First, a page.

You heard about these pick up artists on the internet. You ordered “The Game” and read it in one night. You can’t believe how lucky you are to have come across this. You suddenly feel like a kid in a candy store. So you find a wingman online and vow to each other that from now on, every weekend you will hit the clubs and you will hit them hard. Neither of you will go home before each of you gets 5 new numbers, just like the guys in the book. You start doing that. It feels horrible; the approach anxiety is almost killing you. Eventually, you get over it and approach a few girls. You get rejected so much, you feel like being 10 years old again. You are completely out of your waters. Your ego takes one harsh blow after another. In the end, you decide that this is not working. You will not continue doing this and you sell your pick up books on eBay.

Incremental Change:

5 years ago, you heard about these pick up artists and decided you would turn this into a habit. You identified one approach a day as your minimum requirement per day, which you would perform every day on your way to work in the morning. You realistically set your expectations very low: You expected to be rejected almost every time because you sucked at this. So you knew you’d have to take this blow every day and then learn to laugh it off. And for the first 3 months, this is exactly how it went. You could not wait to get it done with, to be over with it for the day. But ever so slowly you grew somewhat immune to the rejections and they didn’t affect you personally anymore. And then every once in a while, you would actually have a longer conversation. And pretty girls would laugh at you. And then one day, you met this cute little Italian girl who laughed more than normal about your stupid jokes. You got her number, you met up for dinner, and afterwards the two of you hooked up. When you guys were done, she told you with a smile that she doesn’t really have time for dating right now because of her university career but she likes sex, so why not do this again some time? You couldn’t believe your luck. The next morning, you did three approaches on your way to work, getting another new number.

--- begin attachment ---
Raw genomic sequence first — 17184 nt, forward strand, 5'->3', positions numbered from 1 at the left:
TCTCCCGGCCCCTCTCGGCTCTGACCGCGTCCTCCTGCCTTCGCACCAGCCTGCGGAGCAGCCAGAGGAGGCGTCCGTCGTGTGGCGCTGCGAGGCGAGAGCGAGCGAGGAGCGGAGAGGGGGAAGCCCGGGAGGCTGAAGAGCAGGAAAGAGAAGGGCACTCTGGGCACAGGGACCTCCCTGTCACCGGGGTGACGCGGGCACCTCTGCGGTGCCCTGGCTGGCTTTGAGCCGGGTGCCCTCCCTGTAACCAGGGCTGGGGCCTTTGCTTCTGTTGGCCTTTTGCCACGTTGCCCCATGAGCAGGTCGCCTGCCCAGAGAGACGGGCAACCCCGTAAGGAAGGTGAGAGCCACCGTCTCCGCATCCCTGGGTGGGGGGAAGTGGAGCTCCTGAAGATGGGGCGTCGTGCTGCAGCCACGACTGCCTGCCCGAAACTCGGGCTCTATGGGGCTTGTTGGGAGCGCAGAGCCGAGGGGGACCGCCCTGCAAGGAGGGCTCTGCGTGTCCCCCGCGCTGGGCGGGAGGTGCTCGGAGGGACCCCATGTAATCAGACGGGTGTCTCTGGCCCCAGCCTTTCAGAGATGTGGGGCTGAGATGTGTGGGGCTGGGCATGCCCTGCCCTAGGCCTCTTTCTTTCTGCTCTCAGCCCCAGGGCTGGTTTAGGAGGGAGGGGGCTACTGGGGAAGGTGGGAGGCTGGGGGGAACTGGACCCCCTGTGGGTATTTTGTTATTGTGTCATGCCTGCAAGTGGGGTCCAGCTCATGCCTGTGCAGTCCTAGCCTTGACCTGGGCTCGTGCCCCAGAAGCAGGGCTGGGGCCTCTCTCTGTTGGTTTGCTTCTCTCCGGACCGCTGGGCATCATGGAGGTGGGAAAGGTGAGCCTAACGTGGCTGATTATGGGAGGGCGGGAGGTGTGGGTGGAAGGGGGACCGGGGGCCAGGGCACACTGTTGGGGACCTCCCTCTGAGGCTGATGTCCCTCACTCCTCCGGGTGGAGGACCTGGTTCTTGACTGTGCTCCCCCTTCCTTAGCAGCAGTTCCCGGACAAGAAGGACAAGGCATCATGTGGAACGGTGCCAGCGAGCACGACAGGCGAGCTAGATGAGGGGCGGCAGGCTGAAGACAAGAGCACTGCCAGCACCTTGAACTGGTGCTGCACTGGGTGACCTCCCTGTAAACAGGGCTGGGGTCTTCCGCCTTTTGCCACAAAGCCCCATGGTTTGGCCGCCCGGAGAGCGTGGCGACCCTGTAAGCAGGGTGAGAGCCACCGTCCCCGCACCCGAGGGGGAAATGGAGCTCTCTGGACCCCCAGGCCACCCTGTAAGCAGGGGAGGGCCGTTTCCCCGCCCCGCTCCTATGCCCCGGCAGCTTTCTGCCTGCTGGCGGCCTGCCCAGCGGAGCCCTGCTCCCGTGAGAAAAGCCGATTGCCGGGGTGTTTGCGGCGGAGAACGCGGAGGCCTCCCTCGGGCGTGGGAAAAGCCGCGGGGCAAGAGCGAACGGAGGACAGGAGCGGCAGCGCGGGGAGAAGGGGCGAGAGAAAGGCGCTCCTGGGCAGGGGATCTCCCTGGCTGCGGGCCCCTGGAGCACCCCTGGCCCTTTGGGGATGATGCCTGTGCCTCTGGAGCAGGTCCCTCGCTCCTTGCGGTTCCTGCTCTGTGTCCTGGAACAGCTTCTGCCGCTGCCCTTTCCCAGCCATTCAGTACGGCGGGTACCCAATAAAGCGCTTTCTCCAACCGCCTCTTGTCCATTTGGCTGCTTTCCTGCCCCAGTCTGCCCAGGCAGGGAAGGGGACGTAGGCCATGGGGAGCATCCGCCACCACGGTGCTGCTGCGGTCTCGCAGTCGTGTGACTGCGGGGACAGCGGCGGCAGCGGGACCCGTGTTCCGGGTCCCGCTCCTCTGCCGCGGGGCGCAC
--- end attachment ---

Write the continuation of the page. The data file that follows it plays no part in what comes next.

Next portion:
Now 5 years later, you have done a little bit over 2000 approaches. On some days, when you felt especially good (=excess energy), you would do more than one. On most days, when you were in hurry, when you had approach anxiety or when you had only slept 5 hours you would stick to your minimum requirement of one. As a result, you have dated and slept with numerous beautiful women. Actually, you have slept with more beautiful women than any of your friends or anyone else you personally know. You have several girls in your phone that regularly call YOU up for sex when they feel horny. Male friends of yours always come to you with girl problems, because you actually know what you are talking about. But still, occasionally, you look at yourself and you just can’t believe all of this is really happening. It feels almost too good to be true.

What are all of these examples supposed to show you? Ultimately, “radical effort vs. getting better over time” comes down to a question of energy management (again). You can hype yourself up, get as motivated as you have ever been before and feel inspired to the point of bursting. And then you let it all out in one giant rush to accomplish your goals until you burn out. This happens really quickly because you build up so much pressure first, that it can’t wait to come out and then there is no energy left. Or, after you found a new, inspiring project, you can consciously reign yourself back in because you know the dynamics of energy management: How you get nowhere with the over-excitement approach, how that always leads to burnout and abandoning the project. Therefore on purpose, you define the minimum amount of work necessary to accomplish your goals over an extended period of time. You artificially restrict yourself to just the bare essentials. In this way, your Incremental Change approach actually becomes sustainable. You can fulfill your minimum quota of work on any given day, not matter how down or tired you feel, because it requires so little energy. And thus your minimum amount of daily work needed to accomplish a certain goal becomes a habit over time. And habits have the great feature of requiring even less personal energy to maintain making the whole process even more sustainable. And in the end, after an extended period of time, you actually REACH your goal. You drop those 50 pounds and you actually keep them off for good. You write that fantasy novel you always wanted to write. You become a professional comedian and a good one at that. And this achievement is what counts – not the quick emotional rush you get from reading a self help book that leads to one burst of radical effort that in turn leads nowhere. People are addicted to that rush. Don’t be that person. Opt for Incremental Change.